I’ve not been able to find anything about this on an official Marriott statement but it’s been widely reported that there will be a relatively even distribution of peak and off-peak pricing portfolio-wide. It’s that last part that really concerns me. Marriott has over 7,000 properties and I’m sure some of them are more popular than others. For example, take a hotel like the Sheraton New York Times Square. I’m sure that there’s more demand for that hotel in the summer months than in February when you can see sub-zero temperatures in Manhattan.
Now, I’d be OK if Marriott said that the summer is peak and January – March is off-peak. But that’s not what they’re saying they’re going to do.
If I understand right, they can still say summer is peak season for the Sheraton in New York, but winter can still be standard pricing, while a hotel in Montana could be off-peak for the winter months to balance things out. And hey, why limit it to the U.S.? A hotel in China or Thailand could be used to balance out the off-peak days in the portfolio. Do we trust Marriott to do anything more?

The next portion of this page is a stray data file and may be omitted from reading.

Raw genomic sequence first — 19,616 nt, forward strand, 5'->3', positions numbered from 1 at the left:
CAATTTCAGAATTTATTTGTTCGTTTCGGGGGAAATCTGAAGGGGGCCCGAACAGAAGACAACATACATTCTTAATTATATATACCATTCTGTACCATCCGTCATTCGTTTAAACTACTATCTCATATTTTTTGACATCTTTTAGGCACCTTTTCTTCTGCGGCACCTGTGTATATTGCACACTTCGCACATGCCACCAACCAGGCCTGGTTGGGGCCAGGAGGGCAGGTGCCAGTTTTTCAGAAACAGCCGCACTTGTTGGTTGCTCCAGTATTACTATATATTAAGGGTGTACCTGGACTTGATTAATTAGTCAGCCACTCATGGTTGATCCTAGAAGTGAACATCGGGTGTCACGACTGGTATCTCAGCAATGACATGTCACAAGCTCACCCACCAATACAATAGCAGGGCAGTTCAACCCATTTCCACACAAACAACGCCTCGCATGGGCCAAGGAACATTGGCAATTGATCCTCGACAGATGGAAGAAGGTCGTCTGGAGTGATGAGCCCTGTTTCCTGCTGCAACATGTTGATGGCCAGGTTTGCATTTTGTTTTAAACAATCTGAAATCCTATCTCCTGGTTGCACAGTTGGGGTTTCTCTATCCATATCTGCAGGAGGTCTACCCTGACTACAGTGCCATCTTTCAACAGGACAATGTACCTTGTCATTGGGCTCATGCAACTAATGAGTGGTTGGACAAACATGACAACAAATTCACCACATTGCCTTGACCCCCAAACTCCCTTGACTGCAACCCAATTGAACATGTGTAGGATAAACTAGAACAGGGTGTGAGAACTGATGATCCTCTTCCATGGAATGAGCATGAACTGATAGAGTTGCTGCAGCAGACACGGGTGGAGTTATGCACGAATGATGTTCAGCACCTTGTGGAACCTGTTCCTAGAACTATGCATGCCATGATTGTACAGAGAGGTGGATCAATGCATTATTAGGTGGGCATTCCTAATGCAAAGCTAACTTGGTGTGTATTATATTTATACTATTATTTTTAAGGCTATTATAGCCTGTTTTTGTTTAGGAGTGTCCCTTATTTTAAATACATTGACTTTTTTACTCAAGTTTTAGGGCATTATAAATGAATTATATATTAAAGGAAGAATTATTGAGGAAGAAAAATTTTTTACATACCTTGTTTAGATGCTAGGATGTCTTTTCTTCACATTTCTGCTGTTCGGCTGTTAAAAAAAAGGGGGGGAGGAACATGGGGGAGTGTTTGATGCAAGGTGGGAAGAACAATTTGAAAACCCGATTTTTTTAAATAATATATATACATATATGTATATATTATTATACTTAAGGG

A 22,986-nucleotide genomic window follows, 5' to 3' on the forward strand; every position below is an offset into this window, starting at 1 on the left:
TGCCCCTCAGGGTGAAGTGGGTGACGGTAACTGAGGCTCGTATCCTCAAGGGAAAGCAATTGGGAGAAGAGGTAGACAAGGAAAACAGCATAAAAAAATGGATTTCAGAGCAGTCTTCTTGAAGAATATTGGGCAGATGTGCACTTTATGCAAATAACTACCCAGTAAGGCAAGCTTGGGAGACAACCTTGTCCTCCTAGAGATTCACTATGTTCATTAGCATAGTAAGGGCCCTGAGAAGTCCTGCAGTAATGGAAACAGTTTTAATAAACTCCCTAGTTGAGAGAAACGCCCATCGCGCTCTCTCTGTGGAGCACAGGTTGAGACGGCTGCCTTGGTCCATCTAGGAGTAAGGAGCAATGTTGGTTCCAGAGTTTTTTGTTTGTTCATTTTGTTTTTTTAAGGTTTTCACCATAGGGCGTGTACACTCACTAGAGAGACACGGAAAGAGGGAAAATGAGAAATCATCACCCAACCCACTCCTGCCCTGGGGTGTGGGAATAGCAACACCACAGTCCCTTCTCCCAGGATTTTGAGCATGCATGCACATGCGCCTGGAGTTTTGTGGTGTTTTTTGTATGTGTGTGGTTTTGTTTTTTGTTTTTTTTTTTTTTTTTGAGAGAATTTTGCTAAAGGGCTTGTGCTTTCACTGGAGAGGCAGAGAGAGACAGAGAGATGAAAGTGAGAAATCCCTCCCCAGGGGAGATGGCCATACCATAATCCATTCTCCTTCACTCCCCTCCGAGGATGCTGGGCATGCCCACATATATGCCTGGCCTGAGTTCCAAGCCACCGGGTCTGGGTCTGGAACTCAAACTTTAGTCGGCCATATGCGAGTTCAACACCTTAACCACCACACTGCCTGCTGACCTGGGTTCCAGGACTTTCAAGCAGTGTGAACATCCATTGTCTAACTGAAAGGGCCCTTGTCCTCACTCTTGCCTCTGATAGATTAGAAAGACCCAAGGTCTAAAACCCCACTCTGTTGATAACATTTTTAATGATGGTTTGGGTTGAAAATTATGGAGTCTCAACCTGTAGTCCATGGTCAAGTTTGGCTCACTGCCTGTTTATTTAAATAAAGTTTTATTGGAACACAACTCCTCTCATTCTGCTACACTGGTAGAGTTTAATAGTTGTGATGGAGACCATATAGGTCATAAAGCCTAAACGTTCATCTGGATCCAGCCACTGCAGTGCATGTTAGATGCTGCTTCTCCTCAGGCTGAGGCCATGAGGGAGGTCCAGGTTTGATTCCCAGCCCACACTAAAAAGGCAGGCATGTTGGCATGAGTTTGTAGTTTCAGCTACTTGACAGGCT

No ability to make plans for upcoming trips
Marriott is making a two-pronged attack on members’ ability to plan trips in advance. The first thing they’re doing is refreshing the point categories for hotels on a monthly basis. So even if you pick a hotel and see how many points it would cost you, that number of points could change next month and the month after that.
So say you know the hotel you want and just don’t have the points. You can still use points advance and make the reservation even if you don’t have the points in your account. Previously, as long as you had the points by a few weeks before the trip, you were OK. Now the number of points needed can change for the reservation even if you have it on hold. The price isn’t locked in until you complete the booking. If a night or nights go up in price, you’ll need more points for the reservation.
Using the worst possible pricing for 5th night free stays